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Les potiers d’Étrurie et leur monde: Contacts, échanges, transferts. Hommages à Mario A. Del Chiaro
October 2016 (120.4)
Les potiers d’Étrurie et leur monde: Contacts, échanges, transferts. Hommages à Mario A. Del Chiaro
Edited by Laura Ambrosini and Vincent Jolivet. Pp. 488, figs. 117, color pls. 8. Armand Colin Editeur, Paris 2014. €40. ISBN 978-2-200-28769-6 (paper).
Mario A. Del Chiaro, former professor at the University of San Francisco and the University of California, Santa Barbara, is one of the best-known connoisseurs of Etruscan vases. After World War II, he studied art history at the University of California, Berkeley, as a student of Darrel Amyx, where he met Arthur Dale Trendall and Sir John Beazley. His career as a classical scholar began after the mid 1950s with the publication of his first monograph: The Genucilia Group: A Class of Etruscan Red-Figured Plates (Berkeley 1957). Thereafter, he played a very active role in the foundation of Etruscology in the United States, directed numerous excavations in central Italy, and published a large number of articles focused on the craftsmanship and artistic production of the Etruscan world, from its origins up to Roman times. His publications represent classic works in the field of Etruscan figured ceramics. This collective book thus celebrates the important work of a pioneer of Etruscology, recognized by a foreign membership in the prestigious Istituto Nazionale di Studi Etruschi ed Italici.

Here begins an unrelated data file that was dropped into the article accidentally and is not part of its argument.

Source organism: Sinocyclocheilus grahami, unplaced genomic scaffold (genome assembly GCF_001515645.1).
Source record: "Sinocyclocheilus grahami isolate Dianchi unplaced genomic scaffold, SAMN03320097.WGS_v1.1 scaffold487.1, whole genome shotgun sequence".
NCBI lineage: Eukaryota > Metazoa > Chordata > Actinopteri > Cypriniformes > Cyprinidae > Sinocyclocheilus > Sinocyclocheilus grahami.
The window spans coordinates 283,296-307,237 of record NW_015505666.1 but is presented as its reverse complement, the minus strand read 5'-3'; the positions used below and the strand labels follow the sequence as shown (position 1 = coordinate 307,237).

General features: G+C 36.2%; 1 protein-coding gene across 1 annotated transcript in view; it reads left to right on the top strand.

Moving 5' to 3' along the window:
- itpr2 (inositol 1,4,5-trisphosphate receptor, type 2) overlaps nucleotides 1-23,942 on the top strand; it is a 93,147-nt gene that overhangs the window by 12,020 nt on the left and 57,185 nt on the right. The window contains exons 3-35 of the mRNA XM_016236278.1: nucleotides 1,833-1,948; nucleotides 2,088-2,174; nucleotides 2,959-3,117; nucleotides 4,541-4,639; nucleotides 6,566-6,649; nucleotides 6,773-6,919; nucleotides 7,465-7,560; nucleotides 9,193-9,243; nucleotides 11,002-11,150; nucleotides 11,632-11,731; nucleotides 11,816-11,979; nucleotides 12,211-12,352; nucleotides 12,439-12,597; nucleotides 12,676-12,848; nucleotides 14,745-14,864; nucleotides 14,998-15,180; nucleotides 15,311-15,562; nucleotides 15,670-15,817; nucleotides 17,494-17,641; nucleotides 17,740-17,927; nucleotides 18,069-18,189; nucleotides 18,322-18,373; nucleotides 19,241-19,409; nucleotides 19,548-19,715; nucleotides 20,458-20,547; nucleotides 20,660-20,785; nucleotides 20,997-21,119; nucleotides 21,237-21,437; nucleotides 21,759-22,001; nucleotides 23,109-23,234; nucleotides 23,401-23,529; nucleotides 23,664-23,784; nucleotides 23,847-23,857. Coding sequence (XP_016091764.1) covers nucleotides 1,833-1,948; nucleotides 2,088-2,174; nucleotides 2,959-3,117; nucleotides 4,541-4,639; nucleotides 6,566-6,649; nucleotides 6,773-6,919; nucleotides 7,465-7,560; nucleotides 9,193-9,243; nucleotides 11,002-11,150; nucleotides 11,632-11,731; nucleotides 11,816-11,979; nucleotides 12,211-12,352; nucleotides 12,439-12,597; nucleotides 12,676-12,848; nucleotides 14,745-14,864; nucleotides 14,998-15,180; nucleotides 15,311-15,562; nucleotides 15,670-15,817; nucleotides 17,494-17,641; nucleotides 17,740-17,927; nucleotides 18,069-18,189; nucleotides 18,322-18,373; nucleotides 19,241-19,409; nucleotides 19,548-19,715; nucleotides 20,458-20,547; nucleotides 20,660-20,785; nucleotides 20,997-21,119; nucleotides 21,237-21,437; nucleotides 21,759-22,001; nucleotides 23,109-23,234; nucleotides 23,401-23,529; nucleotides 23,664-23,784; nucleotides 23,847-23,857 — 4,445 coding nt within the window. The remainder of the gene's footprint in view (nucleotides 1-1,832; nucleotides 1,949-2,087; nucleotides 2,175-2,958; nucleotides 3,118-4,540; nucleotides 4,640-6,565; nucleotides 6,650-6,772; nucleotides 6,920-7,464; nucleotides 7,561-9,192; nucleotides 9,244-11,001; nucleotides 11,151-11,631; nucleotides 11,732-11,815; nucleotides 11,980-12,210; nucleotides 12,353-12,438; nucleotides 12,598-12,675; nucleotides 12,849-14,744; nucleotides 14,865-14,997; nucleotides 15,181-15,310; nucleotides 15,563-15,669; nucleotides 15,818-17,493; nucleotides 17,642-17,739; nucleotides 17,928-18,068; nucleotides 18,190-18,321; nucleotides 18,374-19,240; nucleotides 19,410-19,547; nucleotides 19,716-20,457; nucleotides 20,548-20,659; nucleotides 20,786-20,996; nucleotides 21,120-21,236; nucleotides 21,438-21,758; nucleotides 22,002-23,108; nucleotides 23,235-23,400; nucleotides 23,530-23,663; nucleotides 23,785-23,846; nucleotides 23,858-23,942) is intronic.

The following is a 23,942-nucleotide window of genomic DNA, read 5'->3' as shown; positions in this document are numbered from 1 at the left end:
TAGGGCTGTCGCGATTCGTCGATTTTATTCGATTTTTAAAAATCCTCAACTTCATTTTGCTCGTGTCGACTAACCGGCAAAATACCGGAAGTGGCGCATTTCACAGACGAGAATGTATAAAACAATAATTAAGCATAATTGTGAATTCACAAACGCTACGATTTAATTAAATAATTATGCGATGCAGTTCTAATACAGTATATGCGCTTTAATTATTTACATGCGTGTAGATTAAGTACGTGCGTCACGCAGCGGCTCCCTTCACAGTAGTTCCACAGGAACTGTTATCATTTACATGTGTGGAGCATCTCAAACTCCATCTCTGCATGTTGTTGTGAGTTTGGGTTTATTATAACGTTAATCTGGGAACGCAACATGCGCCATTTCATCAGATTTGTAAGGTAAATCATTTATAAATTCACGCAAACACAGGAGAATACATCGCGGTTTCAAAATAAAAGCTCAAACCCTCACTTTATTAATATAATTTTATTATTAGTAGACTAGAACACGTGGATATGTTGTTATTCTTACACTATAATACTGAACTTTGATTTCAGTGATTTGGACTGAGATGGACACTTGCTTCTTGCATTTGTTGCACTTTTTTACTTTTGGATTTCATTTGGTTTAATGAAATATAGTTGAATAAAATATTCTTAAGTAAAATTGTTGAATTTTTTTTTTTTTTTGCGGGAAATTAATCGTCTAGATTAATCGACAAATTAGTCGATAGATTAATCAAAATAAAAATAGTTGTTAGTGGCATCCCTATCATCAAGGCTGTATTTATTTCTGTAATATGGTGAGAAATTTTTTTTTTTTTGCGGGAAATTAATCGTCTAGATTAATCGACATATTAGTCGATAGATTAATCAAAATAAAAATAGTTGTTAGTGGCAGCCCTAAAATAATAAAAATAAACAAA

After an introduction dedicated to the biography and bibliography of Del Chiaro, this book is organized, in a simple but effective way, in four chronological parts: “The Orientalizing Period: Around the Banquet and the Symposion”; “The Archaic Period: The Etruscans in the Conquest of Markets”; “The Classical Period: Craftsmen and Partners”; and “The Hellenistic Period: Towards Mass Production.” An interesting conclusion provides a synthesis of the various articles. The parts are not balanced; part 3 contains only four articles, which are significantly less important than the others. At the end of each article, the small illustrations are in black and white. There is fortunately a limited collection of eight color plates, curiously arranged in the middle of one article. All the texts, including those written by English and American authors, are translated into French (with an abstract in French, but not in English), a curious choice in our field and for a tribute to an American researcher. Since it is impossible to discuss the 32 articles in detail, this review will necessarily focus on several, with a critical presentation of the main issues.